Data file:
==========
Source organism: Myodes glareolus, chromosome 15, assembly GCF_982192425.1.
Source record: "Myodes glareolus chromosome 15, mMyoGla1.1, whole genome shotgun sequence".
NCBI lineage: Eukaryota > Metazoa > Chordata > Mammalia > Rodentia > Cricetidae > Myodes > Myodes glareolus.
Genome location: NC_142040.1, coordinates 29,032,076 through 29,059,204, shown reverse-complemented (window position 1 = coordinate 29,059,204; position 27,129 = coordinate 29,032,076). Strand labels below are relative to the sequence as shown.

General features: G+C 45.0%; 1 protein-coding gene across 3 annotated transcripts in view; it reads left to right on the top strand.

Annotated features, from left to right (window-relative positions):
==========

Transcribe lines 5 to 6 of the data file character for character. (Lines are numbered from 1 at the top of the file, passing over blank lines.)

General features: G+C 45.0%; 1 protein-coding gene across 3 annotated transcripts in view; it reads left to right on the top strand.

Annotated features, from left to right (window-relative positions):